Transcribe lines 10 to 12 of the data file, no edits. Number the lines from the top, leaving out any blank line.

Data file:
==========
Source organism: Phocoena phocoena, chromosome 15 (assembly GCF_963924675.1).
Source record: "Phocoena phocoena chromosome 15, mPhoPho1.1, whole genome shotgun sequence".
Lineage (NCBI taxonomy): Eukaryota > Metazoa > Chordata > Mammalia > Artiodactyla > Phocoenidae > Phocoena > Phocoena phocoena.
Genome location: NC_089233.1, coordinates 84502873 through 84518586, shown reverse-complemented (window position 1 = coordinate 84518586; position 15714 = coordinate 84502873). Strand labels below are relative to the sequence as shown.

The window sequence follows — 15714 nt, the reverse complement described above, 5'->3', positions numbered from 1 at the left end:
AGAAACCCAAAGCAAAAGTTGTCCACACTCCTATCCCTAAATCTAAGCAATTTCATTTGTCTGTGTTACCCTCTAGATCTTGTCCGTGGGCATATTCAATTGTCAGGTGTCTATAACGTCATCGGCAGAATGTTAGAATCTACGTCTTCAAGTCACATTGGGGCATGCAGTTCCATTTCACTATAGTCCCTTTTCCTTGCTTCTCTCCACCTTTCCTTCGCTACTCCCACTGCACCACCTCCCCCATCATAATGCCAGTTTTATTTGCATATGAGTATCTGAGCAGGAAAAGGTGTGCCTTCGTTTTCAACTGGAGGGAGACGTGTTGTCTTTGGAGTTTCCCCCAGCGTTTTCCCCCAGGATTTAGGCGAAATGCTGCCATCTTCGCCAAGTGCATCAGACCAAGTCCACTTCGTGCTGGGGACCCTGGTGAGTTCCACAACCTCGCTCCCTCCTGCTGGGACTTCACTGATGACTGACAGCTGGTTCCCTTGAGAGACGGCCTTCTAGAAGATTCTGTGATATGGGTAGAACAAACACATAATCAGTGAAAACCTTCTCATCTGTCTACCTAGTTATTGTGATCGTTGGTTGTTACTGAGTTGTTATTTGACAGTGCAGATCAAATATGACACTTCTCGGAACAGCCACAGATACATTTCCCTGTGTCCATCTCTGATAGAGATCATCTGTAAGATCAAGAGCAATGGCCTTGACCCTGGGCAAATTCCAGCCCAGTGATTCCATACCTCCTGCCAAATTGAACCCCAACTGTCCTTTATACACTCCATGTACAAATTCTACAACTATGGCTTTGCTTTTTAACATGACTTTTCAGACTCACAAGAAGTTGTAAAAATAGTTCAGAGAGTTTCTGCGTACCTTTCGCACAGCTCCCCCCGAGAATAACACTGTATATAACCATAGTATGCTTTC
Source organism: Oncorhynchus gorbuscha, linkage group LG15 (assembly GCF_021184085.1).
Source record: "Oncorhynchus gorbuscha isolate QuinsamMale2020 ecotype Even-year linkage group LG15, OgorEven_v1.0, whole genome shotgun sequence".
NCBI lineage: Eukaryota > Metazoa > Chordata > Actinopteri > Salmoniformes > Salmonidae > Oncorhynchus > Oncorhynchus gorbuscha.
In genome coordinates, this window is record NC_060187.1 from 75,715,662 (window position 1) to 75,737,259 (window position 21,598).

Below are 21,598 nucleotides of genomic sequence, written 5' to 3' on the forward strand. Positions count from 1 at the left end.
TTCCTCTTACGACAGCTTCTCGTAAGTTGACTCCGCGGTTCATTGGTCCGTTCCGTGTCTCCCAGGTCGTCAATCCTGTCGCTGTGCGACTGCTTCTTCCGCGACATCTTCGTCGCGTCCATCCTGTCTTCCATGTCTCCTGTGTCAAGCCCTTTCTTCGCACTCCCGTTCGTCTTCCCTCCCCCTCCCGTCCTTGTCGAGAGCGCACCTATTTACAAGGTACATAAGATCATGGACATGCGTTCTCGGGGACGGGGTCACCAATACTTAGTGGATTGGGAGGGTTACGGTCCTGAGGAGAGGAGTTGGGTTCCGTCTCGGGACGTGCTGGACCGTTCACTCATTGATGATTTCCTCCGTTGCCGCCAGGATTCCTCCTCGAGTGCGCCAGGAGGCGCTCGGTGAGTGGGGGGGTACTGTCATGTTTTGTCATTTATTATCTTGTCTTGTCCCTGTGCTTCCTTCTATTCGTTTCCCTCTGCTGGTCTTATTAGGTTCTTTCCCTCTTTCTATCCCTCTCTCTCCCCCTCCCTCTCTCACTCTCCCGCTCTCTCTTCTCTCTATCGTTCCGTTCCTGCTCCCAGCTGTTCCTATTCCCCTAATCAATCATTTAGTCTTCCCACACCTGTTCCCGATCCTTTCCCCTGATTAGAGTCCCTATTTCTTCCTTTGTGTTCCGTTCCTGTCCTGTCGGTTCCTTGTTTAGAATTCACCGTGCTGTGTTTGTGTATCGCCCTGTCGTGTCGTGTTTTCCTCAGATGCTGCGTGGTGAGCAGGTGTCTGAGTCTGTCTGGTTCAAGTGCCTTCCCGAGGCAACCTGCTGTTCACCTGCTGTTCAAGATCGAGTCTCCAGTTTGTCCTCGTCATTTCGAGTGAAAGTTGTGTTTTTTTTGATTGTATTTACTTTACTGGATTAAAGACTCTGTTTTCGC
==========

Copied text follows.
In genome coordinates, this window is record NC_060187.1 from 75,715,662 (window position 1) to 75,737,259 (window position 21,598).

Below are 21,598 nucleotides of genomic sequence, written 5' to 3' on the forward strand. Positions count from 1 at the left end.
TTCCTCTTACGACAGCTTCTCGTAAGTTGACTCCGCGGTTCATTGGTCCGTTCCGTGTCTCCCAGGTCGTCAATCCTGTCGCTGTGCGACTGCTTCTTCCGCGACATCTTCGTCGCGTCCATCCTGTCTTCCATGTCTCCTGTGTCAAGCCCTTTCTTCGCACTCCCGTTCGTCTTCCCTCCCCCTCCCGTCCTTGTCGAGAGCGCACCTATTTACAAGGTACATAAGATCATGGACATGCGTTCTCGGGGACGGGGTCACCAATACTTAGTGGATTGGGAGGGTTACGGTCCTGAGGAGAGGAGTTGGGTTCCGTCTCGGGACGTGCTGGACCGTTCACTCATTGATGATTTCCTCCGTTGCCGCCAGGATTCCTCCTCGAGTGCGCCAGGAGGCGCTCGGTGAGTGGGGGGGTACTGTCATGTTTTGTCATTTATTATCTTGTCTTGTCCCTGTGCTTCCTTCTATTCGTTTCCCTCTGCTGGTCTTATTAGGTTCTTTCCCTCTTTCTATCCCTCTCTCTCCCCCTCCCTCTCTCACTCTCCCGCTCTCTCTTCTCTCTATCGTTCCGTTCCTGCTCCCAGCTGTTCCTATTCCCCTAATCAATCATTTAGTCTTCCCACACCTGTTCCCGATCCTTTCCCCTGATTAGAGTCCCTATTTCTTCCTTTGTGTTCCGTTCCTGTCCTGTCGGTTCCTTGTTTAGAATTCACCGTGCTGTGTTTGTGTATCGCCCTGTCGTGTCGTGTTTTCCTCAGATGCTGCGTGGTGAGCAGGTGTCTGAGTCTGTCTGGTTCAAGTGCCTTCCCGAGGCAACCTGCTGTTCACCTGCTGTTCAAGATCGAGTCTCCAGTTTGTCCTCGTCATTTCGAGTGAAAGTTGTGTTTTTTTTGATTGTATTTACTTTACTGGATTAAAGACTCTGTTTTCGC